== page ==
Would you take your husband's name if...

Discussion in 'Teacher Time Out' started by Pisces_Fish, Oct 24, 2010.

  1. Pisces_Fish

    Pisces_Fish Fanatic

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    It was really hard to spell/say, rhymed with your first name, sounded horrible with your first name, or was otherwise a "bad fit?"

    I'm traditional in that I plan to take his name, but I might reconsider if it was really weird or something. For example, when my aunt married my uncle she didn't take his name because it rhymed and sounded really silly. No one blamed her. I once knew a guy who's last name was Van Der Fart...um, no :lol: I also grew up with a guy whose last name was Rutkiewitz...I think I'd go mad spelling that all the time :)

    What are your thoughts?
     
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  3. MissWull

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    I took my husband's last name and it went from 8 letters to 10 letters, and from sort of common and easy to spell to uncommon and having to spell it every time. But you know, it's not a weird name...and I don't mind it.

    Now, if his last name were Van Der Fart...I would NEVER even consider taking that, haha. That's just too much!
     
  4. Caesar753

    Caesar753 Multitudinous

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    I wouldn't take any weird name, a la Van Der Fart or Butts or Hymen or Longrod or something like that. I can handle names that are difficult to say or spell, though.

    As it is, I added my husband's last name to mine, so it's Cassandra MyLastName HisLastName. I'm strongly considering changing it to just his name because it's really long when I have to sign stuff. When we bought our house a few months ago I thought my hand would fall off. :(
     
  5. MissWull

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    Caesar: You may have to perfect the scribble signature! ;o)
     
  6. Caesar753

    Caesar753 Multitudinous

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    I know, right??

    I tried to sign the way I sign everything else, with sort of just my initials, but the mortgage people wouldn't let me. They said that every letter had to be legible in my signature. :(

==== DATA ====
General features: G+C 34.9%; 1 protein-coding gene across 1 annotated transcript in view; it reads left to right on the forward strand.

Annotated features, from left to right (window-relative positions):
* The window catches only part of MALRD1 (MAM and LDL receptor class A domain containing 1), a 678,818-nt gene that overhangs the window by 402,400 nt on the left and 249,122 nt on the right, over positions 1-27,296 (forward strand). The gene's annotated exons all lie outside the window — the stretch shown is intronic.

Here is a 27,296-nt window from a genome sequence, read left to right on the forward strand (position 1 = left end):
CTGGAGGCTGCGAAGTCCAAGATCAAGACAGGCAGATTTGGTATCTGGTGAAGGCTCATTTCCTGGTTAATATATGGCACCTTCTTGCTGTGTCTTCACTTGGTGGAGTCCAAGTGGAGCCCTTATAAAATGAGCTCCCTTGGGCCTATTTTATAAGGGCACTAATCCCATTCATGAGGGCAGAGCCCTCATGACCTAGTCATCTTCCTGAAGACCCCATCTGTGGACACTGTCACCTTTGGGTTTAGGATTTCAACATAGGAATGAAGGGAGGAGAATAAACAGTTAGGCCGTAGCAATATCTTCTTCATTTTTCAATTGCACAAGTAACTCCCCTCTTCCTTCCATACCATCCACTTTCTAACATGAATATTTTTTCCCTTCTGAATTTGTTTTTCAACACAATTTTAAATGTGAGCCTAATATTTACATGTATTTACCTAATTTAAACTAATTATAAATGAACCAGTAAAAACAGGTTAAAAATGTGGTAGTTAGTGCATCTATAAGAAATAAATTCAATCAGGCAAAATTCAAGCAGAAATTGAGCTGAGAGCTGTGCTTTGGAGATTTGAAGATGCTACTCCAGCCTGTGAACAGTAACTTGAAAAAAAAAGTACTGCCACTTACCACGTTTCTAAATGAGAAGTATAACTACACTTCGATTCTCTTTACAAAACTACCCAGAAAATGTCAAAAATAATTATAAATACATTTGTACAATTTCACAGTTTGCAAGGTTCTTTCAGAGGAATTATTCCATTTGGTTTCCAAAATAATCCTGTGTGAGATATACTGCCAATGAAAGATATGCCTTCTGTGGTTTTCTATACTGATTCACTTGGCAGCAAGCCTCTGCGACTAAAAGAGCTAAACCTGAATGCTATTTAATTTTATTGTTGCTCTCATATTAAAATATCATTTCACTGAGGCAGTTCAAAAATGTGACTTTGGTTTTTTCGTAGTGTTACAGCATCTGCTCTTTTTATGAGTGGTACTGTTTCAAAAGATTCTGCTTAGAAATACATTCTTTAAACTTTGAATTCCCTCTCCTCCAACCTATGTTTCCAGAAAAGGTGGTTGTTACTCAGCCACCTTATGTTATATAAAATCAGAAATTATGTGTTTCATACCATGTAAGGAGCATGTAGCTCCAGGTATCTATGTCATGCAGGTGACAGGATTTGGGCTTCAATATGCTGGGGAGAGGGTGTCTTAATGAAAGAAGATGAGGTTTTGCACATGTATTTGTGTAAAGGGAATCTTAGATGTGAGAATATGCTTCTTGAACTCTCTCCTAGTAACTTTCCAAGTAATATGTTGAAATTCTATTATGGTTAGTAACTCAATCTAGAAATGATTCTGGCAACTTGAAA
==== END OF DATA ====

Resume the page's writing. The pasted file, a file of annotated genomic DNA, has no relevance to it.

7. Pisces_Fish

    Pisces_Fish Fanatic

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    On a spin-off, what if you got divorced, do you think you'd go back to your maiden name? I think it depends on the situation. If I was miserable in the marriage, or if he cheated or something I would. My parents split after 30 years of marriage and my mom has no plans to change her name. The divorce was civil and my mom sees no reason to be petty and go back to her maiden name after so long. I think it's great. Even as an adult, divorce is hard, and I think my mom changing her name would be very, very sad for me.
     
  8. Pisces_Fish

    Pisces_Fish Fanatic

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    I have always signed my name FirstInitial LastName. I love my first name, I just never sign it all out. The DMV lady flipped on my once, but aside from that no one has ever said anything!
     
  9. FarFromHome

    FarFromHome Connoisseur

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    I loved my maiden name, but I took my husband's last name. I went from the back of the alphabet to the front. And it's a lot easier to pronounce.
     
  10. swansong1

    swansong1 Virtuoso

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    I'm really traditional when it came to names. I took his name and the best thing about it was that we are the only people in the US with that name. His grandparents emigrated from Europe and they had children who had boys but now my husband is the last of the male children with that name and our son will not be having children. So, the name will end with us. It saddens my husband, but I think it's nice to be unique.
     
  11. AMK

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    We are recently married and I made my married name my middle name and took his last name. He was so excited but it is hard transition at school. The most excited person is my husband's grandfather. He is thrilled I am now Mrs. G :)
     
  12. buck8teacher

    buck8teacher Devotee

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    I went from a common last name, although the spelling was a little different, to an Italian last name that I have to spell and tell people how to pronounce it. Luckily, one of my tutoring kids realized it rhymed with a common first name. So I just say "It's like ______, but with a ___ in the front." It works. :)

    However, my DH wants to name our future children all family related names, which is nice. I'm just not a big fan of the names Margaret and Lawrence. ;)
     
  13. yarnwoman